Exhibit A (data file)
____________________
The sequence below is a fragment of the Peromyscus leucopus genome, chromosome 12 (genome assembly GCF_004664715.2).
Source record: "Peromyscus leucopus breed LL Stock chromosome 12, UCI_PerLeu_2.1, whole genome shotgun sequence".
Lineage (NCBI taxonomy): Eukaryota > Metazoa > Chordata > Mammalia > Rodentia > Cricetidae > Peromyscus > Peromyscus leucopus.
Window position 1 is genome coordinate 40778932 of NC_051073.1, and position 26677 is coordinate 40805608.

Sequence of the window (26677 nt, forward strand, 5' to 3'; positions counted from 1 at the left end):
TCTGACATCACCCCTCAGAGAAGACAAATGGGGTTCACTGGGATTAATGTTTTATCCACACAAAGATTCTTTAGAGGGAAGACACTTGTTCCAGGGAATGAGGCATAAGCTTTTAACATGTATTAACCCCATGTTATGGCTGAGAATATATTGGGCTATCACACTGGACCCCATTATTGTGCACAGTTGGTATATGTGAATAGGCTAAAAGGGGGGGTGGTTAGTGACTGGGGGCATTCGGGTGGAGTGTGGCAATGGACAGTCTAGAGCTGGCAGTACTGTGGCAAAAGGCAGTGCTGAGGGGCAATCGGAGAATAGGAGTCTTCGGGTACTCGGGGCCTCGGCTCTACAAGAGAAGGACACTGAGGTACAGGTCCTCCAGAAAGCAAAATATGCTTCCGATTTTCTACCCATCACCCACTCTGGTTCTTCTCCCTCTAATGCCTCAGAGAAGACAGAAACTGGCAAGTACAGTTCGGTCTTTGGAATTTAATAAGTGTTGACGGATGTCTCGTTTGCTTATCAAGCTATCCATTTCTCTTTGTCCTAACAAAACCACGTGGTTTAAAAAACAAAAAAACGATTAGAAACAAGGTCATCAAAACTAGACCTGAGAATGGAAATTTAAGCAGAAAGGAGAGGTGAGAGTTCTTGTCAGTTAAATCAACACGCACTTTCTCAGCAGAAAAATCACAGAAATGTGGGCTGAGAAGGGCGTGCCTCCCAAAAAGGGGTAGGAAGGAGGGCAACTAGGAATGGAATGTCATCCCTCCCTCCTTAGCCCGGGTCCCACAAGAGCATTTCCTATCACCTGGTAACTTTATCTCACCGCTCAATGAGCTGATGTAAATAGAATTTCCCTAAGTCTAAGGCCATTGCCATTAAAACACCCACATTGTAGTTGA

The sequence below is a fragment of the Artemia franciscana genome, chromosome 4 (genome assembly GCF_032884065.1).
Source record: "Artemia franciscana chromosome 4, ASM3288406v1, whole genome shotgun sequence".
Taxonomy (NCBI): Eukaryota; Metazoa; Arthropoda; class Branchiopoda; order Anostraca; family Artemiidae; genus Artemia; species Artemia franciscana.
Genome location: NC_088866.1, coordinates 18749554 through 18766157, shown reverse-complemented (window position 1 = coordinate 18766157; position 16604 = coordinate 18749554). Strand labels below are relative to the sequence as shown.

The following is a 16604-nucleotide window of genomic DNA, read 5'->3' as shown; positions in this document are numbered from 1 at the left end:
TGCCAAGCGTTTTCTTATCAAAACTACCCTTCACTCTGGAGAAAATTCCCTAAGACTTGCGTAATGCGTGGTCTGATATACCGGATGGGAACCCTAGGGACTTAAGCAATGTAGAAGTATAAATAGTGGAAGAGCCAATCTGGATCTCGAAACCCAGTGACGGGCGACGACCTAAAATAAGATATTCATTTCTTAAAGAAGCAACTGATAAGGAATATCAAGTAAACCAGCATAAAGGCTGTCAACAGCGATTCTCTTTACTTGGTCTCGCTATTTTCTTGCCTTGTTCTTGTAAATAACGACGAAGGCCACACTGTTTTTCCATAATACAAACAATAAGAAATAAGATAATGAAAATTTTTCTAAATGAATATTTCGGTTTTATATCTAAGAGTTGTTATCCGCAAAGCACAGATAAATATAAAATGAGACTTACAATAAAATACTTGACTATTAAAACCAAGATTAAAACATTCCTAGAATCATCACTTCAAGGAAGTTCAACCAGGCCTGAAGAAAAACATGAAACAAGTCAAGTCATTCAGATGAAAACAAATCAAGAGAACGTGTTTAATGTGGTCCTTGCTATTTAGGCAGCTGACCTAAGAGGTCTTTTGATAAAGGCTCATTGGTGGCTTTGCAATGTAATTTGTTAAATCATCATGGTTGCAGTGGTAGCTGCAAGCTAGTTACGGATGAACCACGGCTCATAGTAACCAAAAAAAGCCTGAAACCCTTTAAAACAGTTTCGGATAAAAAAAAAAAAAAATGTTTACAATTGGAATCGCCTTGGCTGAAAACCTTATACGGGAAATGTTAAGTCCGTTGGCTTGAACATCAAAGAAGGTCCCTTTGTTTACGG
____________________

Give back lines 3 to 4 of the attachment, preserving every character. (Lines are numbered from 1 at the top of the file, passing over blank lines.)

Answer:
Lineage (NCBI taxonomy): Eukaryota > Metazoa > Chordata > Mammalia > Rodentia > Cricetidae > Peromyscus > Peromyscus leucopus.
Window position 1 is genome coordinate 40778932 of NC_051073.1, and position 26677 is coordinate 40805608.